HARRISBURG, Pa. (AP) — A judge has ordered a temporary halt to Gov. Tom Wolf’s plan to toll as many as nine major bridges on interstates in Pennsylvania, siding Wednesday with Cumberland County and a handful of municipalities that are challenging the process as both illegal and unconstitutional.
Commonwealth Court Judge Ellen Ceisler ordered the halt, saying the state Department of Transportation must stop all studies, right-of-way acquisitions, construction or work under any contracts, and put off any planned hearings, meetings or spending.
Wolf’s push for tolling comes as states increasingly look to user fees to make up for declining gas tax revenue that is not keeping up with the demands of fixing highways and bridges. However, it has spurred opposition from some communities and Republican lawmakers, who say it will be costly to locals and businesses and create congestion.
It also comes amid rising gas prices. Wolf himself only has eight months left in office, and neither of his potential successors in November’s election support it.
Republican state Sen. Doug Mastriano, who won the GOP’s nomination in Tuesday’s primary contest to run for governor, has backed legislation to effectively put a stop to the plan.
Democratic nominee Josh Shapiro also opposes it, his campaign said, pointing to his comments last week to the Courier-Express newspaper that he would look to other state and federal dollars to put toward the bridges.
The lawsuit was filed in March by Cumberland County and seven municipalities.
PennDOT could appeal the preliminary injunction to the state Supreme Court. A PennDOT spokesperson would only say Wednesday that the agency was reviewing the decision, giving no response to questions about what work was ongoing that must stop and how the decision will affect the timeline in carrying out the tolling projects.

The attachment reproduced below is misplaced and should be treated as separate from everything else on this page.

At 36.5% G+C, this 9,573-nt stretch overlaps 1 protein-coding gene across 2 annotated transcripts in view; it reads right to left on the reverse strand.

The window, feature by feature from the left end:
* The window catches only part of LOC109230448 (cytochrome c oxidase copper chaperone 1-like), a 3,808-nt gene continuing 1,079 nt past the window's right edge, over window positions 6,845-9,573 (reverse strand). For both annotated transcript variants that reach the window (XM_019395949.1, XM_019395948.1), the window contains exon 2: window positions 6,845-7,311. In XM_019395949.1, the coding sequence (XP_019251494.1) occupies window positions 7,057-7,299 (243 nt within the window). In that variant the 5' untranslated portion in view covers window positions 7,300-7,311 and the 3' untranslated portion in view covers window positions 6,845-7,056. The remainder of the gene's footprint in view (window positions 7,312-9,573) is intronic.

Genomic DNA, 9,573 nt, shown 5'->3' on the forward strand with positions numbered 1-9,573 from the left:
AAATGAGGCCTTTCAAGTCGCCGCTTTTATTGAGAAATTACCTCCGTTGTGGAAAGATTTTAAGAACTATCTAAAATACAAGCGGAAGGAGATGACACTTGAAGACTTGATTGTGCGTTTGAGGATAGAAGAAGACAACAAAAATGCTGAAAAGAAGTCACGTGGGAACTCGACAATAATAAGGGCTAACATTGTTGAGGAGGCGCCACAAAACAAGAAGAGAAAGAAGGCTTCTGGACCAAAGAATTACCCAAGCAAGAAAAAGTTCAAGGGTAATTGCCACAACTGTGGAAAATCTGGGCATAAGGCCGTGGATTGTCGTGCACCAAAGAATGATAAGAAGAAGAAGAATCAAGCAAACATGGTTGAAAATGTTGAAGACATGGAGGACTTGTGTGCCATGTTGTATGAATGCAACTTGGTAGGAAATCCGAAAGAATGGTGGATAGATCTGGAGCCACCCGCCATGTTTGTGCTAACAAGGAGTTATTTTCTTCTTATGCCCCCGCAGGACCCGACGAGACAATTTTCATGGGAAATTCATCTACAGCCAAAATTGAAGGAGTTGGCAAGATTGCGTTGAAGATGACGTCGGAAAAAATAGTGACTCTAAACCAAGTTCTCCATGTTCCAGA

PennDOT last year named nine bridges on six interstates that it said needed upgrades and that it will consider for tolling to help generate the cash. The concept was approved in 2020 by the Public-Private Transportation Partnership board, the first time it had approved a plan involving user fees, and requires no legislative approval.
In the lawsuit, lawyers for Cumberland County and the seven municipalities argued both that the process followed by PennDOT and the Public-Private Transportation Partnership Board violated the 2012 law that created the board.
In part, they said that residents of the county and municipalities had not had a legitimate opportunity to express their views on one of the bridges that might be tolled — I-83′s South Bridge across the Susquehanna River between Cumberland and Dauphin counties — before the board gave PennDOT permission to pursue it.
The lawyers also argued that the law itself violated constitutional prohibitions against the Legislature delegating its taxation authority, in this case to the board.
In her decision, Ceisler wrote that the 2012 law contained no limits that courts usually look for in cases where the Legislature has delegated its authority.
In addition, the scale of the plan and how the board approved it “greatly heightens the court’s delegation concerns,” Ceisler wrote. “The board essentially approved a massive multi-billion dollar infrastructure initiative on an admittedly meager record, consisting of a 4-page recommendation from DOT, a presentation, and minimal discussion, and without understanding which, or how many, pieces of public infrastructure the initiative would affect.”
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The other bridges under consideration for tolling are I-78′s Lenhartsville Bridge in Berks County; I-79′s bridges over State Route 50 in Allegheny County; I-80′s bridges across Canoe Creek in Clarion County, Nescopeck Creek in Luzerne County, North Fork in Jefferson County and the Lehigh River, near Wilkes-Barre; I-81 over the Susquehanna River in northern Pennsylvania; and Girard Point Bridge in Philadelphia.